The Daguerreian Society

A Tour of E. Anthony's Daguerreian Manufactory


We shall, by way of introduction to this department of the daguerreotype business, here introduce a description of the extensive manufactories of Mr. Anthony, occupying one-quarter of that vast building bounded by Centre, White, Elm and Franklin streets, in the city of New York, known as the Harlem Rail Road Depot.


Is an apartment fitted up with the tools, fixtures and machinery necessary for performing rapidly and economically the work embraced in the various articles, of which wood is the component material, included in the list of daguerrean instruments. Here are made the camera boxes, coating boxes, camera stands, table tops, wooden tops of mercury bath, plate holders, polishing blocks, &c. Connected with this shop is a kiln room arranged for the rapid and perfect seasoning of the various kinds of lumber required for the proper and efficient construction of those instruments. It is heated throughout the year by means of the exhaust steam from the engine, which circulates around the apartment through cast iron pipes.

The parts of the daguerrean apparatus which consist of iron, steel and brass, are fabricated in another shop on the floor above, which is fitted with the necessary lathes and tools. The workmen in this shop are not confined to the sole manufacture of apparatus, but are also employed in the execution of various kinds of work in metals for which in a city like New York there is such great demand. In these shops the proprietor has every facility for executing any kind of mechanical work needed for the purposes of the daguerrean art. We must not omit to mention, that adjoining the machine shop there is another apartment called the Japanning Room, where the bronzing and japanning of the camera stands, head-rests, &c., is performed. A portion of this apartment is occupied by a large kiln, heated by steam, where the articles are dried after being varnished.


In the manufacture of cases there are four separate departments, viz., one for making the wooden boxes which form the substratum or body of the cases; one where these boxes are covered with leather and trimmed, one where the leather covering and the cushions are embossed and stamped, and one where the cases are gilded. As probably few persons are aware of the number of manipulations necessary for the completion of so simple looking an article as a Daguerreotype case, I propose to describe somewhat in detail the different processes of their manufacture; promising that it is only by the subdivision of labor and the manufacture in large quantities and by labor saving machinery that they can be produced at a price which enables the public to procure pictures of a certain class at the present low prices.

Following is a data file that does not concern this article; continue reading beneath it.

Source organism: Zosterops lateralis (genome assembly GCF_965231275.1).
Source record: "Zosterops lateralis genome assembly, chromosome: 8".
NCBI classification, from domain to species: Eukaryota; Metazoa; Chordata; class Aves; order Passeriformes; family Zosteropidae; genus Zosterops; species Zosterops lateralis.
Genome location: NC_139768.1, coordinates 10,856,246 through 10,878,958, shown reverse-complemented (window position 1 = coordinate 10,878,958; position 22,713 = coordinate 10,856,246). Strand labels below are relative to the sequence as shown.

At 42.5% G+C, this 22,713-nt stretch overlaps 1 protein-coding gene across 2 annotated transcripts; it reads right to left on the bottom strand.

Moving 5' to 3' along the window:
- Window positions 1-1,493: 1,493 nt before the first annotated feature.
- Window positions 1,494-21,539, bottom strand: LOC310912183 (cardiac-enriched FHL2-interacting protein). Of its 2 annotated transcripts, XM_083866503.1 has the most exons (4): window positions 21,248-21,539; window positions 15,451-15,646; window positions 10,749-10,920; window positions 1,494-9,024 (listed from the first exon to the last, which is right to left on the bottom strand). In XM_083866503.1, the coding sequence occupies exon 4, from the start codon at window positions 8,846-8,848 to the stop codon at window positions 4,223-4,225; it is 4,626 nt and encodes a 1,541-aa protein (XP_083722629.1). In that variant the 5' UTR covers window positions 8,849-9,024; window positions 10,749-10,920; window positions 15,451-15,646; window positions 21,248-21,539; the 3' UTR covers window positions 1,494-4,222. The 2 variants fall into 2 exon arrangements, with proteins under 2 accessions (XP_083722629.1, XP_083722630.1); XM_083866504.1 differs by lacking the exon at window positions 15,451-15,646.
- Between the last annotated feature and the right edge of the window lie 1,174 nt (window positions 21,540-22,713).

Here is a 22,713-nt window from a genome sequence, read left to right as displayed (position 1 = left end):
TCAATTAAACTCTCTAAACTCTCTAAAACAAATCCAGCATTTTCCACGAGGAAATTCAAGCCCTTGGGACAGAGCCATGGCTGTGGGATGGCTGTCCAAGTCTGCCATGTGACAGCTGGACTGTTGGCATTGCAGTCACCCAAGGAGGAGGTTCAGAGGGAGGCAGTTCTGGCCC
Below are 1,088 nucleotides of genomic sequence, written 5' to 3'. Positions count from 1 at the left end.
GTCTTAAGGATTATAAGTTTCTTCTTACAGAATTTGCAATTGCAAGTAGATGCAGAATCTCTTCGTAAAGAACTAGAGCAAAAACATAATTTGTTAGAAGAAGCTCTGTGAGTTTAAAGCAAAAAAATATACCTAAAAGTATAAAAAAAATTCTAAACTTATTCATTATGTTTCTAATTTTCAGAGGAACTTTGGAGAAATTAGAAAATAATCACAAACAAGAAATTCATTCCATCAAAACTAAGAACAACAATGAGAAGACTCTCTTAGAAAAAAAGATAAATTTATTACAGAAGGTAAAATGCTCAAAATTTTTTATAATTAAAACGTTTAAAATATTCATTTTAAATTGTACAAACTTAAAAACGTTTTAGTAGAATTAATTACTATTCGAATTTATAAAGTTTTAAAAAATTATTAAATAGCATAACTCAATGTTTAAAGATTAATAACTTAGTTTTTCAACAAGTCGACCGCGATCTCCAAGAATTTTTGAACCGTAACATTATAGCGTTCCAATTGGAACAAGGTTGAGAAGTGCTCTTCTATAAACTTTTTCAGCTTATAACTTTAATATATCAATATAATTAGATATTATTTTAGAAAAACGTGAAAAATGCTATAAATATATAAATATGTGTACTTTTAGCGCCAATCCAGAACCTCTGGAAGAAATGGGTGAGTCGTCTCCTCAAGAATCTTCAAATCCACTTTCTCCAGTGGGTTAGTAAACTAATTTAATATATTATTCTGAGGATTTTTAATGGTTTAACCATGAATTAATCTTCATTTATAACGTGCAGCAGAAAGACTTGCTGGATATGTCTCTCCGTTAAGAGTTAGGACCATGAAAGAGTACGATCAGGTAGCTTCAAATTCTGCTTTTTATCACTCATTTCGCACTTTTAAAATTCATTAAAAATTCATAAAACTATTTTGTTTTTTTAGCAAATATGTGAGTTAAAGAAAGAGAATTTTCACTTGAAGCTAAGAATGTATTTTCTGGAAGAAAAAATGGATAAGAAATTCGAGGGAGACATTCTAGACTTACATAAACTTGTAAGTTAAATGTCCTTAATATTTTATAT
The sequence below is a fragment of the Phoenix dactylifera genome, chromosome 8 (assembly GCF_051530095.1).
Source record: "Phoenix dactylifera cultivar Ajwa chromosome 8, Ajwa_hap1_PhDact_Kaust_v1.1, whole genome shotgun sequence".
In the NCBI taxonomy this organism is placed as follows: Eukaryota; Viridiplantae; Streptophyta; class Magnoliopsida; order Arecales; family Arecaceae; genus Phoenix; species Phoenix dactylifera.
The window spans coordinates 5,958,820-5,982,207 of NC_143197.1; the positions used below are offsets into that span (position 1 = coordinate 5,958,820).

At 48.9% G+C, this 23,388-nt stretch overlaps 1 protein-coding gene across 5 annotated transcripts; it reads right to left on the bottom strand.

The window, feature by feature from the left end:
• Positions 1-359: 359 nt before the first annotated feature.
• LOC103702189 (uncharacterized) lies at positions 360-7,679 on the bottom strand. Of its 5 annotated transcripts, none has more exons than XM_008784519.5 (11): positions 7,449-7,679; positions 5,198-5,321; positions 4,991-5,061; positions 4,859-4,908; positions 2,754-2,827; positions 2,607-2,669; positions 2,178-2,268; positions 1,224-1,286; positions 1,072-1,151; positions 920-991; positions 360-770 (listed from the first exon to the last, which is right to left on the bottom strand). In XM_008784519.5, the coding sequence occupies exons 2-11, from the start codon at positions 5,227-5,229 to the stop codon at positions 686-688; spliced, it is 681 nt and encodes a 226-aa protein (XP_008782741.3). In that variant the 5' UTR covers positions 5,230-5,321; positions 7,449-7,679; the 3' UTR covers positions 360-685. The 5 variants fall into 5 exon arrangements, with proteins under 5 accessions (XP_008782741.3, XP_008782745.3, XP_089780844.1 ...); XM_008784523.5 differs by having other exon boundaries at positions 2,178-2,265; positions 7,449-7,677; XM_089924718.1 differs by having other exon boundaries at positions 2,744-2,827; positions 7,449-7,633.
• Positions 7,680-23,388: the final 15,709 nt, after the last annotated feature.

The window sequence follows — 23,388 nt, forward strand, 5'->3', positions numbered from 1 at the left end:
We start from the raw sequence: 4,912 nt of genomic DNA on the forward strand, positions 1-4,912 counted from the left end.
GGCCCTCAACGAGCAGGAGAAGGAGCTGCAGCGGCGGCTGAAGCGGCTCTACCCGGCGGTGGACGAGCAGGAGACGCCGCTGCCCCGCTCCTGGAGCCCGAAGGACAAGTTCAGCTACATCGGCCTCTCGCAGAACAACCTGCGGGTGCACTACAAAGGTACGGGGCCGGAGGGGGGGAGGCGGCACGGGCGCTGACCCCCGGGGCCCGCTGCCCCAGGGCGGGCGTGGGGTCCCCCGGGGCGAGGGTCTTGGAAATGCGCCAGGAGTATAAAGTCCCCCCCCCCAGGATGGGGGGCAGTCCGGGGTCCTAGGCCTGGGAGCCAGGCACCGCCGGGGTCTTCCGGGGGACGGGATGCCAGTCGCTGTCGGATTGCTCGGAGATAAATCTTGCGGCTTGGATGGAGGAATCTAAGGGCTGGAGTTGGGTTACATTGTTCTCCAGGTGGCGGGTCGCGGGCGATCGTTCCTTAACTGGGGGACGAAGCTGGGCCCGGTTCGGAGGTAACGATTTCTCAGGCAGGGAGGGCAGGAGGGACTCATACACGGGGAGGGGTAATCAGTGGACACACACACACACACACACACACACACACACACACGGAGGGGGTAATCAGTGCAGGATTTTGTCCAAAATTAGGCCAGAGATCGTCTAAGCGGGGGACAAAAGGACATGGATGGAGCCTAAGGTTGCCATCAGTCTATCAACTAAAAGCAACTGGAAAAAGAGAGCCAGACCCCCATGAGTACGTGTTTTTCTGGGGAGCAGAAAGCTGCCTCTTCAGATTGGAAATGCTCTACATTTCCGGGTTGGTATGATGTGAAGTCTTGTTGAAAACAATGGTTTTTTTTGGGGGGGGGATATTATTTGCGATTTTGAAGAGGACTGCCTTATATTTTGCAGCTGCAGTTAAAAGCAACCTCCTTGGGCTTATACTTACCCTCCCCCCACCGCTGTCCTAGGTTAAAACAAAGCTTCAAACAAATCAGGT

This is a long well lighted apartment, with two lines of shafting running nearly the entire length. This shafting carries the pullies which drives the different saws but a few feet apart and each, the work being very light, is tended by a boy, who by constant practice at one particular operation, passes the rough looking objects, which finally become so smooth and well proportioned, through his hands with rapidity which, to the unpractised hand, appears to border on the marvellous. The revolution of the pullies, the rapid motion of the belting which every four feet extends from the ceiling to the floor, the brisk motions of the boys, the flying of the nascent "woods" from the saw or lathes to the box in which it is conveyed to the next operation in its course of "development," the flashes of saw dust evolved in the process of "grinding," the "chirr" of the saws and the hissing of the sand paper which present to the beholder a busy sound. The operations going on are at first sight inexplicable. He is shown at the same time a finished "wood," smooth, even, top and bottom fitting each other to the smallest fraction of a hair, and a pile of rough "frames" and "tops," and fails to perceive the remotest connection between the two; and the mystery is still further enhanced by showing him a wood which has passed through every operation but the last. He sees nothing but what appears to him a solid block of pine wood, with no more indication of a seam that there was in the apple dumpling which so bothered King George. You assure him that the box with the nicely fitting top and bottom were at one time just such another solid block, and he things you are only poking fun at him and won't believe it "any how you can fix it." You have no course left but to show him through the different stages. The conviction gradually dawns upon him that there are more things in the making of a daguerreotype case that he had "dreamed of," but yet for the life of him he don't understand what is the use of all these different sawings, and markings, and twisting, and turnings, carrying off, and bringing stocks--why you glue up a long "frame" and then cut it all to pieces--why you cut pieces of wood smaller than you need and then go to work and make them larger that you need, by sticking other small pieces on the ends and then sawing them off again; why you grind down the boxes until they are as smooth and as clear as an apple, and then make a couple of dirty red streaks on one side of them; finally, why you take the trouble to make an article that looks like a solid block of wood, and then deliberately saw it into two pieces. An inspection of these two pieces, however, shows him that that which he took to be solid was in fact hollow, and he soon learns that all the operations going on before him are as essential to the production of a proper "wood," as the introduction of various personages in a novel is to the development of the plot.